As Spring Training starts to settle into a routine, there are still a number of good free agents that remain unsigned. The Phillies are known to have an interest in at least one of them, former Cubs starter Jake Arrieta. The problem is that the two sides are still pretty far apart in what they’re looking for in a contract and with Scott Boras serving as Arrieta’s agent, it’s not likely that the gap is going to move too far from where Arrieta is at right now. Of course, as the season slowly nears, that could all change.
Phillies team president Andy MacPhail said at the start of camp that the team wasn’t likely to sign any prime free agents, but just a couple days later came word that the Phillies and Arrieta were talking contract.
With Boras likely using Yu Darvish and his six-year, $126-million deal with the Cubs as a point of reference, the Phillies aren’t likely to be involved at that level either in years or the amount of money. A recent trend in contracts – including the one signed by Darvish – is to provide the player with an opt-out clause after a few seasons to pursue other options. Darvish can opt-out of the deal after the 2019 season if he chooses.
While Boras is using Darvish as a comparison in terms of contract length and money, he insists that Arrieta and Darvish aren’t a good comparison in that Arrieta has won a Cy Young and has had success in the postseason, where Darvish hasn’t accomplished either of those things. Instead, Boras is looking at pitchers like David Price (7 years/$217-million), Zack Greinke (6/$206.5) and Max Scherzer (7/$210) for comparisons because they have won awards and excelled in postseason play.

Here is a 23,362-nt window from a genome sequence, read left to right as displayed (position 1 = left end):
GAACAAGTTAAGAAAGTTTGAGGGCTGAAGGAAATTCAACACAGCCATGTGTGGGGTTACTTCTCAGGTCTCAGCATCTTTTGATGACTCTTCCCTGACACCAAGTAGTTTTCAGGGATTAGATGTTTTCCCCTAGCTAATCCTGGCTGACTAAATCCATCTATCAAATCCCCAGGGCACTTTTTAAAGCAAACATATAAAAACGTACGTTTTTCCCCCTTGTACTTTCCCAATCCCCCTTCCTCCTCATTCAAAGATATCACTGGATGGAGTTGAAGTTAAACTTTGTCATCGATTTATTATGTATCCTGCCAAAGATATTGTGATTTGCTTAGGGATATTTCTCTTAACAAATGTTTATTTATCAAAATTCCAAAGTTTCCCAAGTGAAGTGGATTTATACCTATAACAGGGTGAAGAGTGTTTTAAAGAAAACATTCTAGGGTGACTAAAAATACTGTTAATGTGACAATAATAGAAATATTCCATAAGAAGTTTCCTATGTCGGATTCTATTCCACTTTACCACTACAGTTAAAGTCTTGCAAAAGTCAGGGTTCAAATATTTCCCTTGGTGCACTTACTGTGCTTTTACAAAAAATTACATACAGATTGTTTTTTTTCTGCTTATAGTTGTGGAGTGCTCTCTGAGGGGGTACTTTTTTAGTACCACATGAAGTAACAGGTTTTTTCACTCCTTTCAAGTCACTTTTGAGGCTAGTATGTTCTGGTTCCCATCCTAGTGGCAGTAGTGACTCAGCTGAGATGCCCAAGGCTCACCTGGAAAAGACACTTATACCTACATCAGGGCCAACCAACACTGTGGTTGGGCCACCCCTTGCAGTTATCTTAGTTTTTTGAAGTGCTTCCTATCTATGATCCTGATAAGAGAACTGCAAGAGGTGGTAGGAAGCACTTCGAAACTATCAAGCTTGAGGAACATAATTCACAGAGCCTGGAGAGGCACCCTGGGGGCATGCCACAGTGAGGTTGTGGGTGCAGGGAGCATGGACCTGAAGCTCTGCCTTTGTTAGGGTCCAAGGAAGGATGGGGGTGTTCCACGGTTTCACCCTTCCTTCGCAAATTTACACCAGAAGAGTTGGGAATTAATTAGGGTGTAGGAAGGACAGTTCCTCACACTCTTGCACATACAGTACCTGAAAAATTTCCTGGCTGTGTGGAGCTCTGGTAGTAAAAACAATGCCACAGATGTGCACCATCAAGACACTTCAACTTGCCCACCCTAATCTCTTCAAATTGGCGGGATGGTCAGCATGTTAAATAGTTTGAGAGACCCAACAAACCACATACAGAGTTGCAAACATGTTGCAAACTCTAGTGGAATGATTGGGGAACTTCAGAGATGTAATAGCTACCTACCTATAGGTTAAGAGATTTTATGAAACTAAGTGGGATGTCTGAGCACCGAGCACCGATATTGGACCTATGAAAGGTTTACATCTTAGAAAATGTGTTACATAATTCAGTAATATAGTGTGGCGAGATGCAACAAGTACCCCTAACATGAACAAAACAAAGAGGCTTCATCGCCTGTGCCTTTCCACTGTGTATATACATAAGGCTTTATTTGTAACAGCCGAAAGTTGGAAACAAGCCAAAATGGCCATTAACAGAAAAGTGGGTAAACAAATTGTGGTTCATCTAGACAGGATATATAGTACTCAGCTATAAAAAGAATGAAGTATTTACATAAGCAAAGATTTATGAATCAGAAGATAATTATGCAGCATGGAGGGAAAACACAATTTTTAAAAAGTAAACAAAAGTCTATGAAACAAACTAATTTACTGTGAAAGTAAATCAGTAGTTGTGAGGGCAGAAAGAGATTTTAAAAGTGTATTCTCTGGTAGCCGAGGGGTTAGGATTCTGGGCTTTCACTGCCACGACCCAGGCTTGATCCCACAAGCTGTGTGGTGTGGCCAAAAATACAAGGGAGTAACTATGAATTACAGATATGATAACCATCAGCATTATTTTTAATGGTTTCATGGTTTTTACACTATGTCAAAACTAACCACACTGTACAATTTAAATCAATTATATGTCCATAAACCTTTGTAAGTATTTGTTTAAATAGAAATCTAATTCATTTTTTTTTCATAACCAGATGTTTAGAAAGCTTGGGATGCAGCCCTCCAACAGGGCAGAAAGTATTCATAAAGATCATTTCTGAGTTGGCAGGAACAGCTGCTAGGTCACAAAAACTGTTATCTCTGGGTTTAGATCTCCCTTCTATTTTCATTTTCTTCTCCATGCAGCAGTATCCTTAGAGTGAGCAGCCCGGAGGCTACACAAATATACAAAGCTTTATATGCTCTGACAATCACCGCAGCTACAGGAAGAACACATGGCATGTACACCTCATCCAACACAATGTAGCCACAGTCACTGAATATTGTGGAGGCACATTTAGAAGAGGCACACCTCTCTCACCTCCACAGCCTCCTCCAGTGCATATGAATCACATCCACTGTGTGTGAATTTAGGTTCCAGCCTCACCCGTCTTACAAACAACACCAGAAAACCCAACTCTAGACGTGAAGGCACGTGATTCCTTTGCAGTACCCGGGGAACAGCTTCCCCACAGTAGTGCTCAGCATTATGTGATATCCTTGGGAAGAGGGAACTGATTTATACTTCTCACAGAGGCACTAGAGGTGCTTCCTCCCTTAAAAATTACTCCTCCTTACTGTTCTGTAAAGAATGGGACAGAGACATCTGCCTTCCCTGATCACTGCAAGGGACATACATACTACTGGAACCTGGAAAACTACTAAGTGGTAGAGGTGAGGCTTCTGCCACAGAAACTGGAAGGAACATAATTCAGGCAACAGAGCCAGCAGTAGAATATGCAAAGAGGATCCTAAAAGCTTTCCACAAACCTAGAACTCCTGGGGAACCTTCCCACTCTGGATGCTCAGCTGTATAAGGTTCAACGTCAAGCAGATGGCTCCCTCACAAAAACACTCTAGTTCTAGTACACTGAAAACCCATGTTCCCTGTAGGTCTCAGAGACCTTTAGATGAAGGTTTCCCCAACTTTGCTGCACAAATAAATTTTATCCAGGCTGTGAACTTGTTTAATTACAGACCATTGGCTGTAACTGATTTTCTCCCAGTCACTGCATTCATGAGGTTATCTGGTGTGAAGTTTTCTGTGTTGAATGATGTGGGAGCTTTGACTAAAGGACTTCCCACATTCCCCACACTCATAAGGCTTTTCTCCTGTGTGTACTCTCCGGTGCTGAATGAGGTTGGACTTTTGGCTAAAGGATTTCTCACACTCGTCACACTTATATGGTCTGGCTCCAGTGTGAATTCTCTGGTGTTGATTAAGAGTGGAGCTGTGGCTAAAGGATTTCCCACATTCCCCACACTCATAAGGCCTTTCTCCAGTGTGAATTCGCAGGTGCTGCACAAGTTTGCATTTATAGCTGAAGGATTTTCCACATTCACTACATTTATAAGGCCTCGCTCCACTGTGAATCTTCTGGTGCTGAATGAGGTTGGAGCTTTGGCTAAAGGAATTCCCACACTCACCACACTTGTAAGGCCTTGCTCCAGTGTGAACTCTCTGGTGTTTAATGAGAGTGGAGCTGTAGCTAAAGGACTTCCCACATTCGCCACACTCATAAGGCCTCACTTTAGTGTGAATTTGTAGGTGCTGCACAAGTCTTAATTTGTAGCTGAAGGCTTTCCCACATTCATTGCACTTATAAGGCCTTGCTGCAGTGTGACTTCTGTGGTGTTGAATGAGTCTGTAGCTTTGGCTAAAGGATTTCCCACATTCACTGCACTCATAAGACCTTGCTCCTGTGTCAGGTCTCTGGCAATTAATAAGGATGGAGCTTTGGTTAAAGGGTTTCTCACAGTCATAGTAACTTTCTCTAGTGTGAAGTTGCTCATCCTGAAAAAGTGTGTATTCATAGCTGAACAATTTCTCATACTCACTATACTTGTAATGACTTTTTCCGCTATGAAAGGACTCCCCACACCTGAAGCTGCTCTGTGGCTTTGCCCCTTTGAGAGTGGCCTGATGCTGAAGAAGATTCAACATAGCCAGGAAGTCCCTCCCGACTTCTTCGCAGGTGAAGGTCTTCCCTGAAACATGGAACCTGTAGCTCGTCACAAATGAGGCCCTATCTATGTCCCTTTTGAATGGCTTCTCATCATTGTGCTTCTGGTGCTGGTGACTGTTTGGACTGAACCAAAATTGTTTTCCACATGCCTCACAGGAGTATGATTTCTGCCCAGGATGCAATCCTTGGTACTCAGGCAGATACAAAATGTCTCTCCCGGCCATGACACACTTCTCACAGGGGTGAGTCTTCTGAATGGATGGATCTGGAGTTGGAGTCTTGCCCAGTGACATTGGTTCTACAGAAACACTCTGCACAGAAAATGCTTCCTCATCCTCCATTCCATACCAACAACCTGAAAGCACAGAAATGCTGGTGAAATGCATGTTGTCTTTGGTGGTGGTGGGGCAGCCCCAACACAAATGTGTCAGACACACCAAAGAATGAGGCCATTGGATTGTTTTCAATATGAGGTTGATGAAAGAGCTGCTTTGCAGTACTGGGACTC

For their part, the Phillies are thinking more in the range of three-years on Arrieta. With their newfound reliance on analytics, they’re looking at Arrieta’s drop in fastball velocity and an increase in hard-hit rate for Arrieta. On the upside, Arrieta improved his sinker late last season and limited hitters to a .235 average in his 12 second half starts, which coincided with his increasing reliance on the sinker to get hitters out. In his final 12 starts, Arrieta threw a sinker on 65.8 percent of his pitches as opposed to throwing it 58.1 percent of the time in his first 18 starts. The result was an ERA of 4.35 in his first 18 starts and an ERA of 2.28 in his final 12 starts of the season.
It’s thought that the Brewers, Cardinals, Dodgers, Nationals, Orioles and Twins are also talking with Boras about signing Arrieta.